Insurers Found Liable for $101M Payment into Lead Paint Abatement Fund
Taking a calculated risk by selling a hazardous product isn’t the same as intentionally causing harm. For that reason, insurers must cover a court judgment that requires the company that sold Dutch Boy lead paint to pay $101 million into a California abatement fund, a New York appellate court ruled on March 24.
The 1st Department of the New York Appellate Division affirmed a decision that found Lloyd’s of London and other insurers liable for NL Industries’ claim. The appellate panel rejected the insurers’ argument that the award was excluded from coverage because the paint manufacturer promoted the use of lead paint despite knowing that it posed a serious risk.
“That is not a clear finding that NL either expected or intended to harm any person or property,” the opinion says.
Santa Clara County filed a lawsuit in 2000 against NL Industries, ConAgra Grocery Products Co. and Sherwin-Williams Co. under the California’s public nuisance law. Nine other California cities and counties joined the action, which sought to hold manufacturers responsible for promoting lead paint for use in homes despite their knowledge that the product was highly toxic.
NL was a member of the Lead Industries Association, a trade group that sponsored an advertising campaign in the 1930s that promoted the use of white lead carbonate pigment in paint. At the time, it was already widely known that lead dust is poisonous. In fact, NL’s representative was present when LIA’s board of directors in 1930 discussed an article in the U.S. Daily that reported babies were contracting lead poisoning from chewing paint from toys, cradles and woodwork more frequently than previously thought.
After a six-week trial, the Santa Clara County Superior Court ordered the three companies to pay $1.1 billion into a lead paint abatement fund. The 6th District Court of Appeal amended the ruling to require the companies to pay for abatement of only homes built before 1951, reducing the abatement fund amount to $409 million.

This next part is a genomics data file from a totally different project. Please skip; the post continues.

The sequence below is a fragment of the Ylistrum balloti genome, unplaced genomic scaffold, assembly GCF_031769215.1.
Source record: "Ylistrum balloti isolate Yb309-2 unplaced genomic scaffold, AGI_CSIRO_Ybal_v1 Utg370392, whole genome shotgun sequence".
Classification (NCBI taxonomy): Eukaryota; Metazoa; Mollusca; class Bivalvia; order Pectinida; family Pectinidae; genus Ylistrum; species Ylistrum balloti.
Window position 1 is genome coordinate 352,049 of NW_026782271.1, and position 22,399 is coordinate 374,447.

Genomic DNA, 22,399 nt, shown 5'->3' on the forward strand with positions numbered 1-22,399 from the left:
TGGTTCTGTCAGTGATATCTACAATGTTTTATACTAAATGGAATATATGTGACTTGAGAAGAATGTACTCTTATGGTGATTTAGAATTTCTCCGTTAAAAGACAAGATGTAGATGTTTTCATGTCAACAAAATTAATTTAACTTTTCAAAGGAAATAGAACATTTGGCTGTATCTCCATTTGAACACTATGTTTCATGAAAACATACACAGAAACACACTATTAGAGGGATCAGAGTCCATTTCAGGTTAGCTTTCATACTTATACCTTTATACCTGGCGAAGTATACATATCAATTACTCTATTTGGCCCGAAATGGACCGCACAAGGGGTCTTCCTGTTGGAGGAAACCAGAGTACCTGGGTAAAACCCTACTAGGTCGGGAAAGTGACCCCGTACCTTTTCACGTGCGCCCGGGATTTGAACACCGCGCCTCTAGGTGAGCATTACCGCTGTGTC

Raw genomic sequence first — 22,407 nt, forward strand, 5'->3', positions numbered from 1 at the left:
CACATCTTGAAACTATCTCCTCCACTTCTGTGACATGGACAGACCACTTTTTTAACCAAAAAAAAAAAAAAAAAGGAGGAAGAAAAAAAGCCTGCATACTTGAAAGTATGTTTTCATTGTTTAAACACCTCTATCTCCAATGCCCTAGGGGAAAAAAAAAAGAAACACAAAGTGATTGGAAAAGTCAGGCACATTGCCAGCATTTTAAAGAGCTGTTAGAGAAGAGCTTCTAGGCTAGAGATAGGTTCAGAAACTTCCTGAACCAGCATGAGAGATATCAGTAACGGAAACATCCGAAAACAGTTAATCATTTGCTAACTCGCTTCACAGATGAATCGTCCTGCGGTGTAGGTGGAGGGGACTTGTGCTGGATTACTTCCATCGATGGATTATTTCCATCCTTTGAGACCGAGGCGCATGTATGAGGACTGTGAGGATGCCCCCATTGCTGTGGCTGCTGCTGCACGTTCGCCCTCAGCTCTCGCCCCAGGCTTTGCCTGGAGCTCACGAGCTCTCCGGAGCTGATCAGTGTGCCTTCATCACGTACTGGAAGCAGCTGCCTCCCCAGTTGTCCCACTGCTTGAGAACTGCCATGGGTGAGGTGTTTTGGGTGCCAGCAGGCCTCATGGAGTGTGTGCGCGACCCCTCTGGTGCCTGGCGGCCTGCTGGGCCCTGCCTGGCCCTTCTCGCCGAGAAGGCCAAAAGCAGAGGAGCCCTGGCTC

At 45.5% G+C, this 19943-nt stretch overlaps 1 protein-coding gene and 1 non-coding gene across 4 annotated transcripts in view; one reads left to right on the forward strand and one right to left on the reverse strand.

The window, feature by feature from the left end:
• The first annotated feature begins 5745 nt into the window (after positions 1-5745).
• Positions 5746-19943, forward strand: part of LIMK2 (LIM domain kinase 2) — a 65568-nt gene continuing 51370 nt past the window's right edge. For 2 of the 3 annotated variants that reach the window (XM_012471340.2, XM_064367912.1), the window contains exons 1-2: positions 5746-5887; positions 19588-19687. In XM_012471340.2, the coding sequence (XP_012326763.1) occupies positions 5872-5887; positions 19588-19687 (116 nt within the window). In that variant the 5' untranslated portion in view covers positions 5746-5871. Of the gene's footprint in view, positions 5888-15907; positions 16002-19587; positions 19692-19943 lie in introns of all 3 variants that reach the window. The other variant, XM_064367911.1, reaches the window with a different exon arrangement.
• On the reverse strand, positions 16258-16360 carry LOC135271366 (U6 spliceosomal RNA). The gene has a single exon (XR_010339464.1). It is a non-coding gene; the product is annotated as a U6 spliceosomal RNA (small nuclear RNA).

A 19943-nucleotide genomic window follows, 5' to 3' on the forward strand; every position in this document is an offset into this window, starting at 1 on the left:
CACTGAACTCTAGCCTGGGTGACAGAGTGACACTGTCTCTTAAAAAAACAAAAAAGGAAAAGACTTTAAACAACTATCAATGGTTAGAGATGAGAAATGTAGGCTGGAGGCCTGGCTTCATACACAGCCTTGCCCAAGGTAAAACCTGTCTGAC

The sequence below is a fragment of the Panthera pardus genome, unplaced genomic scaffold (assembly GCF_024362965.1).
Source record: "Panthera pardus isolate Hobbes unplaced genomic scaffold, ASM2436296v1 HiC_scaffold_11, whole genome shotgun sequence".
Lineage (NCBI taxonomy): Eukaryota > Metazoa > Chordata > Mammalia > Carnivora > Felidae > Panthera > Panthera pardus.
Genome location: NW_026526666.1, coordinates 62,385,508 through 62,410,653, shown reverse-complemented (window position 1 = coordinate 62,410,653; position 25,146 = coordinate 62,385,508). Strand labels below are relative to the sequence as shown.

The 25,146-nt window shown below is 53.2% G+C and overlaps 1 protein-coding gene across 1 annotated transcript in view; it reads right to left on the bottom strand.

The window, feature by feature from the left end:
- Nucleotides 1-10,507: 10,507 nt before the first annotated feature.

The companies appealed, but the California Supreme Court refused to hear the case. The defendants agreed to pay $305 million to settle the lawsuit in 2017. NL’s share is $101.6 million.
When NL Industries turned to its former insurers for coverage, Ace and Lloyd’s refused. They said the company had intentionally caused the harm that prompted Santa Clara County’s lawsuit.
Lloyd’s and 15 other insurers filed a lawsuit in the New York County Supreme Court seeking a declaration that NL’s insurance policies did not provide coverage. The action involves 320 insurance policies spanning over 70 years, according to court documents.
The insurers argued, 1, that NL Industries’ actions were intentional; 2, the court order was not for “damages” or “expenses” as required by the policy; and 3, the liability was not imposed because of property damage or bodily injury.
Supreme Court Judge Andrea Masley found that the order to pay into the abatement fund was covered by the policies. She said in her order that some of the insurance policies did not contain an exclusion for intentional acts. And she said even the polices that exclude damages caused by intentional acts still provide coverage for NL’s actions.
Masley, citing prior case law, said “in New York there is a distinction between knowledge of a risk of hazardous consequences of one’s actions and the intention to cause harm.”
She also rejected the argument that the court order wasn’t a result of “damages.” The order says that the fund was created to remediate the danger caused by deteriorated lead paint on an estimated 5 million California homes. That amounts to “damages under the relevant policy language,” the order says.
Finally, Masley disagreed with the insurers’ argument that there was no covered property damage.
“While this court agrees that property damage and bodily injury are not elements of the representative public nuisance claim, there is a connection between the lead poison injuries to the children residing in the buildings containing the lead paints promoted by NL and the property damage to those buildings as a result of NL’s promotion of lead paint,” the order states.
That finding directly conflicts with a decision by the Ohio Court of Common Pleas in 2013, which found that insurers had no duty to pay into the abatement fund on behalf of the company that manufactured Glidden paint because there was no property damage covered by the policies.
The appellate panel said in its opinion that it agrees with Masley that the Ohio decision was incorrect, assuming that insurance policies issued to Glidden’s manufacturer had the exact same language as NL Industries’ policies.
“The nuisance liability is based on the widespread bodily injury/property damage that the hazard of lead paint in homes caused and continues to cause,” the appellate court said.